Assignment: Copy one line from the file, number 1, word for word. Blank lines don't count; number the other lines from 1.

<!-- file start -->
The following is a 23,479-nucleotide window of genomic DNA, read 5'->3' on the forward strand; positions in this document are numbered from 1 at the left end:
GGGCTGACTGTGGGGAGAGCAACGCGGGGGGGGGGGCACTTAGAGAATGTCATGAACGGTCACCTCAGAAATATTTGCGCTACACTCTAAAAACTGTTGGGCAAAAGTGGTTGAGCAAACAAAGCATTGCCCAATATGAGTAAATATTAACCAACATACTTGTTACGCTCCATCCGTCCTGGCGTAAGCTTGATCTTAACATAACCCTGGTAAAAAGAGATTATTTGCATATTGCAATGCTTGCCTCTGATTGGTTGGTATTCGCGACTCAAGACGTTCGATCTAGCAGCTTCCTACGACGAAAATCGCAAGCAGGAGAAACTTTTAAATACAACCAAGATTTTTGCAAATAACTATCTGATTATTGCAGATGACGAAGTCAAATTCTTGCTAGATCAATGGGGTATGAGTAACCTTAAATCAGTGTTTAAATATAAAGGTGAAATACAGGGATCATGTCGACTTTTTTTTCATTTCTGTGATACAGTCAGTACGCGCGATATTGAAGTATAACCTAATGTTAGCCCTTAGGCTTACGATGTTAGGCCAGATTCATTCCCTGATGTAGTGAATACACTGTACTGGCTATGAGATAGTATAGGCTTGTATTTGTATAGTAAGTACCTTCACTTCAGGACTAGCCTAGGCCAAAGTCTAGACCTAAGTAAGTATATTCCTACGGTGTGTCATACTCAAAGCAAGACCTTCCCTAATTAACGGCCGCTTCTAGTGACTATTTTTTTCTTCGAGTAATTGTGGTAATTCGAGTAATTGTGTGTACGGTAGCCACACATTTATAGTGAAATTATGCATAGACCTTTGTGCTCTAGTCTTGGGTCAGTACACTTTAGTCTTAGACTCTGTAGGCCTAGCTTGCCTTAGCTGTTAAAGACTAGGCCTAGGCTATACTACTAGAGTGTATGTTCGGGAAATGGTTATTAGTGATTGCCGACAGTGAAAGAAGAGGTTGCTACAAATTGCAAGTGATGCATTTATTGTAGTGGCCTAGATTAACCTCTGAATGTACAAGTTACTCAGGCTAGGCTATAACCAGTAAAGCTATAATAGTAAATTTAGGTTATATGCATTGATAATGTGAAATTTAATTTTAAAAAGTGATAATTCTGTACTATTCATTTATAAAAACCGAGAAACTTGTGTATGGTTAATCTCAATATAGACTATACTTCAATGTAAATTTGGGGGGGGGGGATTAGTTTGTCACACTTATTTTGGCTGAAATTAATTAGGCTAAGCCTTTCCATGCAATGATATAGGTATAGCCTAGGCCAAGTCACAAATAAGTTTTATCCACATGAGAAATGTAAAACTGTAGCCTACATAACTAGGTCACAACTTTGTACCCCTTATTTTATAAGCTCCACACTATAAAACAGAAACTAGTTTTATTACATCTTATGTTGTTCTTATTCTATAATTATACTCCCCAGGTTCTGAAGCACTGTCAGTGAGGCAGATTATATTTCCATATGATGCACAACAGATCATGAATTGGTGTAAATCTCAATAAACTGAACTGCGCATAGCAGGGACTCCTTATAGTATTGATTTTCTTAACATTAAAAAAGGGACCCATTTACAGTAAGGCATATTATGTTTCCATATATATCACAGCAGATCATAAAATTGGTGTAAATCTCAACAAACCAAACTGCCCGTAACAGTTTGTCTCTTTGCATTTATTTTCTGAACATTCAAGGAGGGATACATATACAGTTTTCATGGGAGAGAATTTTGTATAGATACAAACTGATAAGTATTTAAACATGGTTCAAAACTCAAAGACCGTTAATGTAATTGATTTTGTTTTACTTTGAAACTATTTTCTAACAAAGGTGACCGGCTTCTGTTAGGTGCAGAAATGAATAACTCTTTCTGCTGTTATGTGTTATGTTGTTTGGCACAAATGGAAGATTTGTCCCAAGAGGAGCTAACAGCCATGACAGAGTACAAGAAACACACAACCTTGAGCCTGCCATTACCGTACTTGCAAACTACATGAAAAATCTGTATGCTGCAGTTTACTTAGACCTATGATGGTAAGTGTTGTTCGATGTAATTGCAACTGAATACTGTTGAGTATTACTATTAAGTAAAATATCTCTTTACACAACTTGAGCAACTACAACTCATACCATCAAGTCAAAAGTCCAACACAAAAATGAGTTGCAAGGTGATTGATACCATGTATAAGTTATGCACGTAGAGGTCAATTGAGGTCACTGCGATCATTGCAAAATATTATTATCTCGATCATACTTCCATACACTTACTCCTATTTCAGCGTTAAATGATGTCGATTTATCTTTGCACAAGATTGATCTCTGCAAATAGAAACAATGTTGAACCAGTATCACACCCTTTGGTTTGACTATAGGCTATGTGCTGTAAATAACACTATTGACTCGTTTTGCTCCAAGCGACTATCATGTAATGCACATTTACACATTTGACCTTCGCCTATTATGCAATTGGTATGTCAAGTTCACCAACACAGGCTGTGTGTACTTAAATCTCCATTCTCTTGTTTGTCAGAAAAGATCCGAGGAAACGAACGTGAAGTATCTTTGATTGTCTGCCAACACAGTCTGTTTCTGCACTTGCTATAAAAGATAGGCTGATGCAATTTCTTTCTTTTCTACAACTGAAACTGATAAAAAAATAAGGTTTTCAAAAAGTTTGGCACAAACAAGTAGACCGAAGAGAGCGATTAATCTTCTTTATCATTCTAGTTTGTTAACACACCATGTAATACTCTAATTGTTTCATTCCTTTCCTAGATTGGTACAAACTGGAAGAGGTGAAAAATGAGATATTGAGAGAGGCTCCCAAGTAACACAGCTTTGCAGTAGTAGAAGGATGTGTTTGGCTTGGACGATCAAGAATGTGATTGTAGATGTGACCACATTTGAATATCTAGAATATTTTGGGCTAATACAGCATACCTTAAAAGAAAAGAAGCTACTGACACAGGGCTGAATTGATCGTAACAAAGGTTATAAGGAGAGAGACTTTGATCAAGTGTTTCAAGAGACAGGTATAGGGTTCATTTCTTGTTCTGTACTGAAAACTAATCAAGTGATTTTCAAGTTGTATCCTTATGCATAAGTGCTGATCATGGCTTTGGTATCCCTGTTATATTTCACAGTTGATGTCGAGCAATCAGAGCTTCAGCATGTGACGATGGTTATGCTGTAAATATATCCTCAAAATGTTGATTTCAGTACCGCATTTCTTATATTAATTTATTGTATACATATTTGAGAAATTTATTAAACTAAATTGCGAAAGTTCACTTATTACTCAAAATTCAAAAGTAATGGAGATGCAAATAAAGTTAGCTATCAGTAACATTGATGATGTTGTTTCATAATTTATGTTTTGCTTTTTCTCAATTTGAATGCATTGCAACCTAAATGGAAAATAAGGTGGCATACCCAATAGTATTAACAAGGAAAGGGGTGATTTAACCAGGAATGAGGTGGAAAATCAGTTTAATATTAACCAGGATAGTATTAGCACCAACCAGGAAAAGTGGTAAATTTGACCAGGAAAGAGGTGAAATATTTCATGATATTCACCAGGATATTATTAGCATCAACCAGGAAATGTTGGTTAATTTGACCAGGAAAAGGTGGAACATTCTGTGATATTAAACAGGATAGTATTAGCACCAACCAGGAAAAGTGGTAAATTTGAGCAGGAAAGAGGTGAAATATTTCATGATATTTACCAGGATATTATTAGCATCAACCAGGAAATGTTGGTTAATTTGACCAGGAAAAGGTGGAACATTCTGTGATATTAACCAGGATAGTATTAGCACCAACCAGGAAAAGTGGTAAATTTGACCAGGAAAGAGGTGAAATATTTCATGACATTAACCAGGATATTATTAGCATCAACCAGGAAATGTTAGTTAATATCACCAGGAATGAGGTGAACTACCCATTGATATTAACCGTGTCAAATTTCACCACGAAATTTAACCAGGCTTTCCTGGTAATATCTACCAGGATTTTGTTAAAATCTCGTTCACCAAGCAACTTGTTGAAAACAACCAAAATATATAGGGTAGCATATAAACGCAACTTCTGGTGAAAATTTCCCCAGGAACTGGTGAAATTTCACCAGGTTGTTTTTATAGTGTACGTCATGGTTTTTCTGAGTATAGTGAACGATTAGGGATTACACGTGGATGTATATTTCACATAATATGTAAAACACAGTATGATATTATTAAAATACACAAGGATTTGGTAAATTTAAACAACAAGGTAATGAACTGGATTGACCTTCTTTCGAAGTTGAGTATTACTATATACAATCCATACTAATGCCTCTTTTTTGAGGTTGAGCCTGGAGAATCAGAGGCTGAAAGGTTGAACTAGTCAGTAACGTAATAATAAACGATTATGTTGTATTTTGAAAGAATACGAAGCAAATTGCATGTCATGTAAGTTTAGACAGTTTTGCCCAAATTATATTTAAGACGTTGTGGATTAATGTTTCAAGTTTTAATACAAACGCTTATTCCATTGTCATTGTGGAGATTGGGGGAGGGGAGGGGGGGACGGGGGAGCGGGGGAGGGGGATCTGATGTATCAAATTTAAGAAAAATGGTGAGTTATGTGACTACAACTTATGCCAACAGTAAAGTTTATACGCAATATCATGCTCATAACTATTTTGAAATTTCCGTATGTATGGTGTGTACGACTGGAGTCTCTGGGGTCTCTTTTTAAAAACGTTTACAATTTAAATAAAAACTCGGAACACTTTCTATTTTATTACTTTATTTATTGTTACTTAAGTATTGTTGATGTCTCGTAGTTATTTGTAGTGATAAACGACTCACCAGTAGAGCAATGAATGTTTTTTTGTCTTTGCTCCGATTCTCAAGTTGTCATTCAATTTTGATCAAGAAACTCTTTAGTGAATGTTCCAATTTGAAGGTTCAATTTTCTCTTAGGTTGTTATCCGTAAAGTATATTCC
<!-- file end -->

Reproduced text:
The following is a 23,479-nucleotide window of genomic DNA, read 5'->3' on the forward strand; positions in this document are numbered from 1 at the left end: